For those who have been using the modified Land Cruisers that are now the in-thing in the tour industry, you would agree with me that changing the wheel is not a cup of tea. I was late to pick the clients. Just when I was about to drive off, I noticed the car was leaning on one side. It had a flat tyre. It was going to take me another 20 minutes to change the tyre if I remember how to operate the high lift jack. Normally it would take me less than 10 minutes, but this time it took me almost half an hour, and a lot of help from friends to have the Land Cruiser on its feet again.
No amount of encouragement would lift my spirits. But I had a chance to redeem my reputation during the game drive. I said to myself that I was going to show my clients the most elusive animals in the bush, beginning with the cheetah. Before I set off, I contacted my friends on the radio to tell me where to find the cheetah. When I got the general direction where a cheetah with six cubs had been spotted the day before, I set off with high expectations since I was known to have excellent vision for rare game.
I drove for about an hour looking everywhere that looked promising as a hiding place for a cheetah with cubs. Cheetah cubs are known to be active even when the mother is hunting. Many are times when a cheetah mother misses a very easy kill because the cubs interrupted the hunt by exposing the position of the mother. Lions are different. When mother lion is preparing to hunt, the cubs know what to do from a simple growl from the mother. They would dash into hiding and stay down until the hunt is successful, or until the mother calls them when the hunt fails. With that in mind, I knew it was just a matter of time before I spot the cheetah.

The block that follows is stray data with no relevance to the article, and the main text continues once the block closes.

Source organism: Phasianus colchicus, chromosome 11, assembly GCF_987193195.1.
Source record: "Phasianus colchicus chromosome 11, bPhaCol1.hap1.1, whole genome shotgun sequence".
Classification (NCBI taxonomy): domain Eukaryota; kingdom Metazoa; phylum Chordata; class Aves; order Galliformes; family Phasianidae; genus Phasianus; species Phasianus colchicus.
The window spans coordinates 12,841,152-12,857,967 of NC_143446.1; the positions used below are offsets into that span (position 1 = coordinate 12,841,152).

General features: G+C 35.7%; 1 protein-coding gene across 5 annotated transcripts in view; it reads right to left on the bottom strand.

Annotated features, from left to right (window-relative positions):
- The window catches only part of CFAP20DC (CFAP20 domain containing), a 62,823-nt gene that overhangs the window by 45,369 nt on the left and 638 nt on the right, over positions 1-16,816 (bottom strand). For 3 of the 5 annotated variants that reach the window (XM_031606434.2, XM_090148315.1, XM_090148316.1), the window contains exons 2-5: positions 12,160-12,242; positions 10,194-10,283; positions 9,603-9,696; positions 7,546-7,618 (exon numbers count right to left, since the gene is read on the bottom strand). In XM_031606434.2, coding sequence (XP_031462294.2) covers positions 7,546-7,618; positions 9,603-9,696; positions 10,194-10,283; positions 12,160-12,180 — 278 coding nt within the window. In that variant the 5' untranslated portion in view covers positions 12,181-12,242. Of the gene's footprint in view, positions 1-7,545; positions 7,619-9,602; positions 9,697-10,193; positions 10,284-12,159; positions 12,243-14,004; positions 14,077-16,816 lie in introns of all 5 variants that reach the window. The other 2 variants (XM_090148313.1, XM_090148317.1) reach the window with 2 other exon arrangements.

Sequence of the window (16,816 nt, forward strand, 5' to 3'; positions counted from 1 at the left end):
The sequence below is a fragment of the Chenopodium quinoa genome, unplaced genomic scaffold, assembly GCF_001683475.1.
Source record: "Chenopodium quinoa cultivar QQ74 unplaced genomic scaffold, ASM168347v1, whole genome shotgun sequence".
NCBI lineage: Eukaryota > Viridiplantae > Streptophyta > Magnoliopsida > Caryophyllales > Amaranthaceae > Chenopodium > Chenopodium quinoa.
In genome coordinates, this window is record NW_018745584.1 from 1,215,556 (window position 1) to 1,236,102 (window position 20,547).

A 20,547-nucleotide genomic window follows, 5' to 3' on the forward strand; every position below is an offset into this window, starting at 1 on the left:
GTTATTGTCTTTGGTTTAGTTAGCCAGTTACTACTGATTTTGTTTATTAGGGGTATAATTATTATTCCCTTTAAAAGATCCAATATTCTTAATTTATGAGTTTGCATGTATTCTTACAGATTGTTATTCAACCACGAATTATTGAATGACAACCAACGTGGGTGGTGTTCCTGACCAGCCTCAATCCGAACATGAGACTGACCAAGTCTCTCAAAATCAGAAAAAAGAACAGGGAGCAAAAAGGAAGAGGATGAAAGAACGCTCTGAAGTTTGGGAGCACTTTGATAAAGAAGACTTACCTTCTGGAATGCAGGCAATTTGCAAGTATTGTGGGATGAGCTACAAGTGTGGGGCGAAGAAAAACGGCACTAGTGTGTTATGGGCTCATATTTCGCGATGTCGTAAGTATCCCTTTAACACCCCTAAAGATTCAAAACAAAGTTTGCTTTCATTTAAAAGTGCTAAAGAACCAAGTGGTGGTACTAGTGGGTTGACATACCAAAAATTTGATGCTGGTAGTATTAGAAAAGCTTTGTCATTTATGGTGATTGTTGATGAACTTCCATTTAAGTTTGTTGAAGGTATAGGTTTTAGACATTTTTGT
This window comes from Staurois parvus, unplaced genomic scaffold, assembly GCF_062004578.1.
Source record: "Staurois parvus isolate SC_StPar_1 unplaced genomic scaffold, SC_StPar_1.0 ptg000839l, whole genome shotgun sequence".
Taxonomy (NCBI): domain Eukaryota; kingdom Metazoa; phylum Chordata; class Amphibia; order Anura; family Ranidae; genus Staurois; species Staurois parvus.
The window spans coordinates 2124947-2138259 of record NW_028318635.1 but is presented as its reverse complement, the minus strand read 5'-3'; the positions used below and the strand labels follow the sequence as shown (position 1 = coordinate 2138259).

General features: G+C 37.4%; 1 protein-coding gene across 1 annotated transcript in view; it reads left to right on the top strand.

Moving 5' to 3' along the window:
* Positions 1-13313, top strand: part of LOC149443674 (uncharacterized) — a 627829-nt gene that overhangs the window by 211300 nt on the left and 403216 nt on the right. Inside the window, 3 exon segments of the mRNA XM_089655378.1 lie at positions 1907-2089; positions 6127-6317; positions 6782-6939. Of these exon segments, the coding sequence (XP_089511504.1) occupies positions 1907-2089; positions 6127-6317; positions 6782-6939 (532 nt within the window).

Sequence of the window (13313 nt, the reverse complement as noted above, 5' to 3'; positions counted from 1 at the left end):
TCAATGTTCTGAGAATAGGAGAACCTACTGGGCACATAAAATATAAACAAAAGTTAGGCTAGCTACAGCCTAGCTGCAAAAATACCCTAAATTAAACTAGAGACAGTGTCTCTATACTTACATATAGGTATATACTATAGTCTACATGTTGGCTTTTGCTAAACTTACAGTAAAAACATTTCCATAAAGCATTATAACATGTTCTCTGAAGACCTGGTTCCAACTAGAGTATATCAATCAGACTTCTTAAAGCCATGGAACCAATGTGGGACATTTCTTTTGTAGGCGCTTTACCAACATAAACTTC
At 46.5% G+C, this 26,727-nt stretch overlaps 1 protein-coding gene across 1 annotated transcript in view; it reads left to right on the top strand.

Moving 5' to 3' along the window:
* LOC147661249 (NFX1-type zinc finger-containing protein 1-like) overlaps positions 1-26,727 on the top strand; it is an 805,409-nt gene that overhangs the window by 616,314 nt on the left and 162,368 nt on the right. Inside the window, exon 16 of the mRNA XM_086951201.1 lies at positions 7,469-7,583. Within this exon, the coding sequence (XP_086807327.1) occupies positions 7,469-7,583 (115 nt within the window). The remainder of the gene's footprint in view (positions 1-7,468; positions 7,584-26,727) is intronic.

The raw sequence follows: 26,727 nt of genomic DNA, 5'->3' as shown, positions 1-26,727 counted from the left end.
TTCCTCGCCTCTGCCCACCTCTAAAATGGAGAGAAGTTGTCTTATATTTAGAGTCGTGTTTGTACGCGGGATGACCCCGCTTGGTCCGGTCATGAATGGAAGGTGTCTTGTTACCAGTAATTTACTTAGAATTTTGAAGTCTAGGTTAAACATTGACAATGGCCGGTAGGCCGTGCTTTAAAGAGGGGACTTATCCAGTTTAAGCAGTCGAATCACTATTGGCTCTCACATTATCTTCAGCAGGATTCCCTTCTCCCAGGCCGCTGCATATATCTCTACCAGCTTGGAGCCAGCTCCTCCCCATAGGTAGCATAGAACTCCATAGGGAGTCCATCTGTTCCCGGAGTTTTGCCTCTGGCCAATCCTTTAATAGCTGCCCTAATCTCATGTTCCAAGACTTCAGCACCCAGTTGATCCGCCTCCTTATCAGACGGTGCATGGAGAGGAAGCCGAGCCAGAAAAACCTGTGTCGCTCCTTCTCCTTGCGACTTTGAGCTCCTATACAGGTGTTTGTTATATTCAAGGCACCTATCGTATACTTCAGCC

I had been driving for more than an hour when my effort paid off. Or so I imagined. Far in the distance, I saw what I was sure was a cheetah in her typical sitting posture. She was sitting comfortably under the shade of an acacia tree. Next to her was a small bush of croton plants. There was continuous movement of the croton leaves and the mother cheetah was facing that direction. It could only mean that the cubs were playing inside the croton bushes. I drove a little faster in the direction of the cheetah.
The clients were upbeat now. I could hear them whisper what I wanted to hear most: "The expert has spotted something." I kept driving along an old track which was laden with huge holes made by porcupines. At times I had to slow down to avoid hitting the holes but I kept my eyes glued to the spot I had seen the cheetah. One of the clients who was most vocal in heaping praises on me to the others asked me what I was after. Since I was elated to have spotted one of their favorite animals, I let him know it was the cheetah with babies that I was after. Much as he tried to scan the horizon to see her, he could not spot the mother cheetah. So I knew it was going to be a sweet surprise when I get there and point the cheetah out for them.
I had driven past the distance that I had spotted the cheetah, but there was no sign of it. The croton bush was behind me now and there was no movement at all. Everything was quiet save for a soft hiss from the breeze hitting the thorn tree. I begun sweating. This was too much over a short time. I had made a complete fool of myself. The sitting cheetah was actually a burnt stem of a tree shaped perfectly like a crouched cheetah. What I thought were cheetah cubs playing, was the effect of a sudden gush of wind that had disturbed the croton plant. There was no cheetah mother, nor cubs.
Nature was telling me with no uncertain terms, to hung up my gloves and let the young ones take the mantle. I am still weighing my options.